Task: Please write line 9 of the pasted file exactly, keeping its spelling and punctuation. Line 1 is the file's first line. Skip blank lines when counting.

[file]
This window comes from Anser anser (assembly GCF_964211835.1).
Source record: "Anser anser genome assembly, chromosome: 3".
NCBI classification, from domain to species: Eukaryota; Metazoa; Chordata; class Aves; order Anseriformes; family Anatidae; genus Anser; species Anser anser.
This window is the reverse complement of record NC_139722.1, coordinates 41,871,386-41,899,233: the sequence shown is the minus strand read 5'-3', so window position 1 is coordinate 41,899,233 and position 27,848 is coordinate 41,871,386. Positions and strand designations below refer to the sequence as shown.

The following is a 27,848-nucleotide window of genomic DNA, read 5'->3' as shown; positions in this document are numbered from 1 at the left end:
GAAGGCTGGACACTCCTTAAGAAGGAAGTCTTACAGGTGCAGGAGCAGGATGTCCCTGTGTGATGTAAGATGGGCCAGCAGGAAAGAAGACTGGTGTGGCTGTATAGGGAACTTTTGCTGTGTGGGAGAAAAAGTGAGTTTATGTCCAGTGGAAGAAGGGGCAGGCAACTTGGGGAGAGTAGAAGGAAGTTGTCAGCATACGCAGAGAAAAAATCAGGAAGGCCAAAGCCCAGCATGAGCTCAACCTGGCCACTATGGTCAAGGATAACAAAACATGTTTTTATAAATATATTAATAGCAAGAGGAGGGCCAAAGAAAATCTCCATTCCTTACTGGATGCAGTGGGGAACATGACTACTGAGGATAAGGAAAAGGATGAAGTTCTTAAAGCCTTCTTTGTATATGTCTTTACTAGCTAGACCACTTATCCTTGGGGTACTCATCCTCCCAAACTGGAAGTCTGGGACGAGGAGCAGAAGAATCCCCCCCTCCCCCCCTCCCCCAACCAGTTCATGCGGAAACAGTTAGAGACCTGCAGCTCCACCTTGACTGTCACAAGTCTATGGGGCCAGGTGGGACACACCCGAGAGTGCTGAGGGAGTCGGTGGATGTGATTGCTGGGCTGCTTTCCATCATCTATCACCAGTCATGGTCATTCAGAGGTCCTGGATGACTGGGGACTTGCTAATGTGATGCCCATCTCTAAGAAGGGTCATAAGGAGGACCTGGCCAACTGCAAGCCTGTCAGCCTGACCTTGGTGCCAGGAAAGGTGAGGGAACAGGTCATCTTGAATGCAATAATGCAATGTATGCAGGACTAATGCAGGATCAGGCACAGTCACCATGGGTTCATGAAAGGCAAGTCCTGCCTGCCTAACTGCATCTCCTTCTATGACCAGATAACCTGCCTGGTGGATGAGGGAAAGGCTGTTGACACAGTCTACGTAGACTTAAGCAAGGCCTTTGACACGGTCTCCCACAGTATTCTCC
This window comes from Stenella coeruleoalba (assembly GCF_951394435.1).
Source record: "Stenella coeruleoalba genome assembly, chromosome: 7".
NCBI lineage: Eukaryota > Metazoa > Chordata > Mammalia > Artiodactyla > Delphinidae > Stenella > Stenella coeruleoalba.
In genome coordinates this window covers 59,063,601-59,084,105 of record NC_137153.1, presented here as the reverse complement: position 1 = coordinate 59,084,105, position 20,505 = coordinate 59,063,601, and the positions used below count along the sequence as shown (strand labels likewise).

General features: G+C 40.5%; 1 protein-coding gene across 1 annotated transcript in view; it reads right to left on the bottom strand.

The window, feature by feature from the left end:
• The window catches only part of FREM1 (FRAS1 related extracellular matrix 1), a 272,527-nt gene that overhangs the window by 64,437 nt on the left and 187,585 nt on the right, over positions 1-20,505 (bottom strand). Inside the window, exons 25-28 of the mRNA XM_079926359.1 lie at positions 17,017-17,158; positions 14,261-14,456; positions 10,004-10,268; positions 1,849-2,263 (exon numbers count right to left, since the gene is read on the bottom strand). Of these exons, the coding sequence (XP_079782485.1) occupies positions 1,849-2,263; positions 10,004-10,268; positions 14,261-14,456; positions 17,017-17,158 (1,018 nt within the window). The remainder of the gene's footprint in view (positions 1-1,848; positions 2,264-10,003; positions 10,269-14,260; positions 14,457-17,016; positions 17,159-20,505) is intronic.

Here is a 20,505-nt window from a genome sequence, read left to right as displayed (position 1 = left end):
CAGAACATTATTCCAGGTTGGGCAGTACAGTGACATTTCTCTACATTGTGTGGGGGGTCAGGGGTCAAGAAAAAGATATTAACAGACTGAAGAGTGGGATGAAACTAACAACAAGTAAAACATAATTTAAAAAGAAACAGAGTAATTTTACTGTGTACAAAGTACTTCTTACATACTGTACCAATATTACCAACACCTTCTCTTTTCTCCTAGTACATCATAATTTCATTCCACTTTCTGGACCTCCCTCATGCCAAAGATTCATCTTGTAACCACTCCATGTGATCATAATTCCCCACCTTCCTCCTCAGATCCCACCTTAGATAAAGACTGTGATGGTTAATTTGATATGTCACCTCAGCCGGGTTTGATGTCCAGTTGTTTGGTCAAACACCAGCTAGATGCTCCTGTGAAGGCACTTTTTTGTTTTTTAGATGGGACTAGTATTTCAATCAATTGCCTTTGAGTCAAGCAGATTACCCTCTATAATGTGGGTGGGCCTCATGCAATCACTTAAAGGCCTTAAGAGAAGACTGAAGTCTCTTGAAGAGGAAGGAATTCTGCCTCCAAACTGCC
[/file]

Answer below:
NCBI lineage: Eukaryota > Metazoa > Chordata > Mammalia > Artiodactyla > Delphinidae > Stenella > Stenella coeruleoalba.